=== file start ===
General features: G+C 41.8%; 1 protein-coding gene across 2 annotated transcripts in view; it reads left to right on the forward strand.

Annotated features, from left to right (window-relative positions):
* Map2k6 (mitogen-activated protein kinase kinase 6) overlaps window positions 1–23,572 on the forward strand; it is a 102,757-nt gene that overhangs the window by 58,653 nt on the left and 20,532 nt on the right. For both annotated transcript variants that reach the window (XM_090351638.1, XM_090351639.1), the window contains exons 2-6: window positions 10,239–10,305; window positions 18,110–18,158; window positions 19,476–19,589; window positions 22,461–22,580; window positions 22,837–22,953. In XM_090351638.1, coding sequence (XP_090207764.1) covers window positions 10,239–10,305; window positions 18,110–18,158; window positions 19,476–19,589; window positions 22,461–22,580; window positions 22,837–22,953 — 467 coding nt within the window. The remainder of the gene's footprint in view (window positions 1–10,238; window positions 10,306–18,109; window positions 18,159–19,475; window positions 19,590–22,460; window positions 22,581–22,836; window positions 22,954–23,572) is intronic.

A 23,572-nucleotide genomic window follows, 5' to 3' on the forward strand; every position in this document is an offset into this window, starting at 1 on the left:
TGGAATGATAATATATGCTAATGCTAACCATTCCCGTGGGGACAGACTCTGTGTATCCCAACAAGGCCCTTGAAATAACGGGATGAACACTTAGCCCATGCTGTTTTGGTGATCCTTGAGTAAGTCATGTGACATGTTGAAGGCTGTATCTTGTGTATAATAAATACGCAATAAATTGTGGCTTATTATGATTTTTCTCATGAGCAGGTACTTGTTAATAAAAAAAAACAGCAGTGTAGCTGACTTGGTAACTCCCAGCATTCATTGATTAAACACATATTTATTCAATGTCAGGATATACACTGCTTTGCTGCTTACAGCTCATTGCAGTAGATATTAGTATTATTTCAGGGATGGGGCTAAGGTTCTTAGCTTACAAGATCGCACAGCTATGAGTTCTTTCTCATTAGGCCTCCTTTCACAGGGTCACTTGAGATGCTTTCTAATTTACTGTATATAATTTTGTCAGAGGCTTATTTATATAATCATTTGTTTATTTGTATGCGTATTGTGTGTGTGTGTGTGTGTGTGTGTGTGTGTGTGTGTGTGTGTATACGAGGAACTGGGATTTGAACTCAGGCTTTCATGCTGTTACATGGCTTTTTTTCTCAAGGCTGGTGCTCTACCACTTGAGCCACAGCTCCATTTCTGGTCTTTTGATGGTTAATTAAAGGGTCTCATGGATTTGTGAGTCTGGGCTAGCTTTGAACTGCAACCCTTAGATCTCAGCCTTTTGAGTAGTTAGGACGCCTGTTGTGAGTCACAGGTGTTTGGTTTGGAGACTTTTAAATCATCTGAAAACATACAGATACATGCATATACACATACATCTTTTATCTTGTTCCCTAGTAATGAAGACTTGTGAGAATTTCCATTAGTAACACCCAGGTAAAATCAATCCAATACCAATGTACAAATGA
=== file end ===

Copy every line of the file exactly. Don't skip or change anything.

General features: G+C 41.8%; 1 protein-coding gene across 2 annotated transcripts in view; it reads left to right on the forward strand.

Annotated features, from left to right (window-relative positions):
* Map2k6 (mitogen-activated protein kinase kinase 6) overlaps window positions 1–23,572 on the forward strand; it is a 102,757-nt gene that overhangs the window by 58,653 nt on the left and 20,532 nt on the right. For both annotated transcript variants that reach the window (XM_090351638.1, XM_090351639.1), the window contains exons 2-6: window positions 10,239–10,305; window positions 18,110–18,158; window positions 19,476–19,589; window positions 22,461–22,580; window positions 22,837–22,953. In XM_090351638.1, coding sequence (XP_090207764.1) covers window positions 10,239–10,305; window positions 18,110–18,158; window positions 19,476–19,589; window positions 22,461–22,580; window positions 22,837–22,953 — 467 coding nt within the window. The remainder of the gene's footprint in view (window positions 1–10,238; window positions 10,306–18,109; window positions 18,159–19,475; window positions 19,590–22,460; window positions 22,581–22,836; window positions 22,954–23,572) is intronic.

A 23,572-nucleotide genomic window follows, 5' to 3' on the forward strand; every position in this document is an offset into this window, starting at 1 on the left:
TGGAATGATAATATATGCTAATGCTAACCATTCCCGTGGGGACAGACTCTGTGTATCCCAACAAGGCCCTTGAAATAACGGGATGAACACTTAGCCCATGCTGTTTTGGTGATCCTTGAGTAAGTCATGTGACATGTTGAAGGCTGTATCTTGTGTATAATAAATACGCAATAAATTGTGGCTTATTATGATTTTTCTCATGAGCAGGTACTTGTTAATAAAAAAAAACAGCAGTGTAGCTGACTTGGTAACTCCCAGCATTCATTGATTAAACACATATTTATTCAATGTCAGGATATACACTGCTTTGCTGCTTACAGCTCATTGCAGTAGATATTAGTATTATTTCAGGGATGGGGCTAAGGTTCTTAGCTTACAAGATCGCACAGCTATGAGTTCTTTCTCATTAGGCCTCCTTTCACAGGGTCACTTGAGATGCTTTCTAATTTACTGTATATAATTTTGTCAGAGGCTTATTTATATAATCATTTGTTTATTTGTATGCGTATTGTGTGTGTGTGTGTGTGTGTGTGTGTGTGTGTGTGTGTGTGTATACGAGGAACTGGGATTTGAACTCAGGCTTTCATGCTGTTACATGGCTTTTTTTCTCAAGGCTGGTGCTCTACCACTTGAGCCACAGCTCCATTTCTGGTCTTTTGATGGTTAATTAAAGGGTCTCATGGATTTGTGAGTCTGGGCTAGCTTTGAACTGCAACCCTTAGATCTCAGCCTTTTGAGTAGTTAGGACGCCTGTTGTGAGTCACAGGTGTTTGGTTTGGAGACTTTTAAATCATCTGAAAACATACAGATACATGCATATACACATACATCTTTTATCTTGTTCCCTAGTAATGAAGACTTGTGAGAATTTCCATTAGTAACACCCAGGTAAAATCAATCCAATACCAATGTACAAATGA